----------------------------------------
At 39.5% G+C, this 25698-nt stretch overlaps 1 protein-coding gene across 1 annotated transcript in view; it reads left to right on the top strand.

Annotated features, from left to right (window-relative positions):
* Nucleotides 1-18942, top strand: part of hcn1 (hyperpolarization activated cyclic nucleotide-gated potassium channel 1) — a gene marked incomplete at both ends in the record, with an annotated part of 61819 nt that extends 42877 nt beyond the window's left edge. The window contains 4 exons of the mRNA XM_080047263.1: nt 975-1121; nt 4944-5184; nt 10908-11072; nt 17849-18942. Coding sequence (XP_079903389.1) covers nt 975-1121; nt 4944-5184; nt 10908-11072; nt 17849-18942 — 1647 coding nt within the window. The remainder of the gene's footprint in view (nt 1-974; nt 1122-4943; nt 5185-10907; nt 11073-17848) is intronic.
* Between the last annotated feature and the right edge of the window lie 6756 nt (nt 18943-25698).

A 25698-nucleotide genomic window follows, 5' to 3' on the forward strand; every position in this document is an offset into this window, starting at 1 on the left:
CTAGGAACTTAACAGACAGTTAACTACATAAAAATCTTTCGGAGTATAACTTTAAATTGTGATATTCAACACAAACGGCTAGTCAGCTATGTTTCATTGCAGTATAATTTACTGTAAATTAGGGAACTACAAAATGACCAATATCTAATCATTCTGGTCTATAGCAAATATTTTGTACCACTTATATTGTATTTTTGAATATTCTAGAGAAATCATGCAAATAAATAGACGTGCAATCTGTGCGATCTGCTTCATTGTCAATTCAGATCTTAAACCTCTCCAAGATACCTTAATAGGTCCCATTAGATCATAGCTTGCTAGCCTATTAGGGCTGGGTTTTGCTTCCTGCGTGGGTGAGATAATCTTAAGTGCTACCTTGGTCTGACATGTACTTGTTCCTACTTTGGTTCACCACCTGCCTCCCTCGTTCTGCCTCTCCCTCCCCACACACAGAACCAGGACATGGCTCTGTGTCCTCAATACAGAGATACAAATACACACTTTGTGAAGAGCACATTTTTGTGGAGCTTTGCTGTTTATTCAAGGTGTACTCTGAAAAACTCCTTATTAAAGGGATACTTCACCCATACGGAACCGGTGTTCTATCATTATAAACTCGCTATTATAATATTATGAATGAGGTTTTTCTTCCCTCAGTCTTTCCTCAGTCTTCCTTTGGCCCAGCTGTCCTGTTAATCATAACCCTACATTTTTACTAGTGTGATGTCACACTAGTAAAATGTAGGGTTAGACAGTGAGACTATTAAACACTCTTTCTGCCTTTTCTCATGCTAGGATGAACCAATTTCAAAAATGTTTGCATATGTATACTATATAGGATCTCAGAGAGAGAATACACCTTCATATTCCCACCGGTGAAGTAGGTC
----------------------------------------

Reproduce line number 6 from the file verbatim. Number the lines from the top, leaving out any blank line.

CTAGGAACTTAACAGACAGTTAACTACATAAAAATCTTTCGGAGTATAACTTTAAATTGTGATATTCAACACAAACGGCTAGTCAGCTATGTTTCATTGCAGTATAATTTACTGTAAATTAGGGAACTACAAAATGACCAATATCTAATCATTCTGGTCTATAGCAAATATTTTGTACCACTTATATTGTATTTTTGAATATTCTAGAGAAATCATGCAAATAAATAGACGTGCAATCTGTGCGATCTGCTTCATTGTCAATTCAGATCTTAAACCTCTCCAAGATACCTTAATAGGTCCCATTAGATCATAGCTTGCTAGCCTATTAGGGCTGGGTTTTGCTTCCTGCGTGGGTGAGATAATCTTAAGTGCTACCTTGGTCTGACATGTACTTGTTCCTACTTTGGTTCACCACCTGCCTCCCTCGTTCTGCCTCTCCCTCCCCACACACAGAACCAGGACATGGCTCTGTGTCCTCAATACAGAGATACAAATACACACTTTGTGAAGAGCACATTTTTGTGGAGCTTTGCTGTTTATTCAAGGTGTACTCTGAAAAACTCCTTATTAAAGGGATACTTCACCCATACGGAACCGGTGTTCTATCATTATAAACTCGCTATTATAATATTATGAATGAGGTTTTTCTTCCCTCAGTCTTTCCTCAGTCTTCCTTTGGCCCAGCTGTCCTGTTAATCATAACCCTACATTTTTACTAGTGTGATGTCACACTAGTAAAATGTAGGGTTAGACAGTGAGACTATTAAACACTCTTTCTGCCTTTTCTCATGCTAGGATGAACCAATTTCAAAAATGTTTGCATATGTATACTATATAGGATCTCAGAGAGAGAATACACCTTCATATTCCCACCGGTGAAGTAGGTC